“I am committed to working with the administration to address China’s theft of American technology and intellectual property in a way that targets the problem and does not further harm communities across America,” added Reichert, who chairs the House Ways and Means Trade Subcommittee.

Some lawmakers have begun to explore ways to rein in the president’s authority to unilaterally impose tariffs. The Senate is set to hold a “test vote” Wednesday on legislation spearheaded by Sens. Bob Corker (R-Tenn.) and Pat Toomey (R-Pa.) that would require lawmakers to sign off on any tariffs imposed for national security reasons moving forward, as well as on any that took effect during the past two years.

The legislation, if passed, would not affect these tariffs against Beijing, but it would affect penalties in place on nearly all imports of steel and aluminum, including from China.

The preliminary vote — which will give an indication of how many and which lawmakers support taking action to limit the president’s authority at least over national security-related tariffs — is scheduled to take place at noon.

Jakob Hanke contributed to this report.

Source: https://www.politico.com/story/2018/07/11/new-trump-tariffs-trade-war-china-678252

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U.S. cruises toward record-breaking debt on Trump’s watch


The nation’s fiscal outlook looks ever bleaker, thanks in part to deficit spending during President Donald Trump’s first term, Congress’ nonpartisan budget scorekeeper projected Tuesday.

Within 16 years, the federal deficit is expected to be the largest in history, outpacing even the fiscal shortfalls that followed World War II, according to Congressional Budget Office estimates.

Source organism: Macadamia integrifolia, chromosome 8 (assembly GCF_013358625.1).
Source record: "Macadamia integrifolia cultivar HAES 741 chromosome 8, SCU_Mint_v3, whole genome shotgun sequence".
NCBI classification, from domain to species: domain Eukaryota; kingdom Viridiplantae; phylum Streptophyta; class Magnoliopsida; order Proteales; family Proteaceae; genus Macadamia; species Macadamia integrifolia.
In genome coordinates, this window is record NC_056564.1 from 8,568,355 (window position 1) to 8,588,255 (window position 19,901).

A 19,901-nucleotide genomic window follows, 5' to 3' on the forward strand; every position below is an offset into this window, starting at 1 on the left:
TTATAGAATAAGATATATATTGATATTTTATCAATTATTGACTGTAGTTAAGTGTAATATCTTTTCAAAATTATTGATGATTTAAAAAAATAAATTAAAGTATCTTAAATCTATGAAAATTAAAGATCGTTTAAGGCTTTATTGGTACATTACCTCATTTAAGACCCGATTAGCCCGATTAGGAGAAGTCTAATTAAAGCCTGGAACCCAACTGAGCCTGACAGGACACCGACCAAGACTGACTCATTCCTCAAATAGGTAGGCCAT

Congress’ recent tax and spending laws — along with ballooning costs of programs like Social Security and Medicare — also are driving up the amount the government pays in interest on money borrowed to make up for the gap in cash coming in and going out.

Indeed, those interest payments will exceed the cost of all Social Security spending within decades, CBO predicts. Interest costs also will be higher than discretionary spending, which amounts to all federal dollars Congress controls.

Debt is projected to reach 78 percent of gross domestic product by the end of this year — the highest level since about 1950.

At this rate, that debt would actually exceed the size of the economy within a decade, breaking the historic record of 106 percent by 2034.

In drumming up support for their tax overhaul, congressional Republicans have said the new law would spur enough economic growth to offset a loss in revenue over the next decade.

CBO predicts, however, that most of that economic revving will happen in the next several years, with the largest single-year increase occurring in 2022, with GDP growing by a full percentage point.

After that, GDP growth is expected to be modest, amounting to an average boost of 0.7 percent over a decade.

The effects of the Republican tax law on federal deficits are projected to diminish after 2026, when many of the costly individual tax breaks are set to expire. After that point, revenue is xpected to rise again. And a decade out, the tax law would have almost no effect on the economy or the federal deficit, CBO predicts.

Source: https://www.politico.com/story/2018/06/26/cbo-federal-deficit-break-records-651929

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Fed is set to leave rates alone but to hike later in year


WASHINGTON (AP) — The Federal Reserve is all but sure to leave interest rates unchanged this week, though steady economic growth and inflation pressures will likely keep the Fed on a path toward further rate hikes later this year….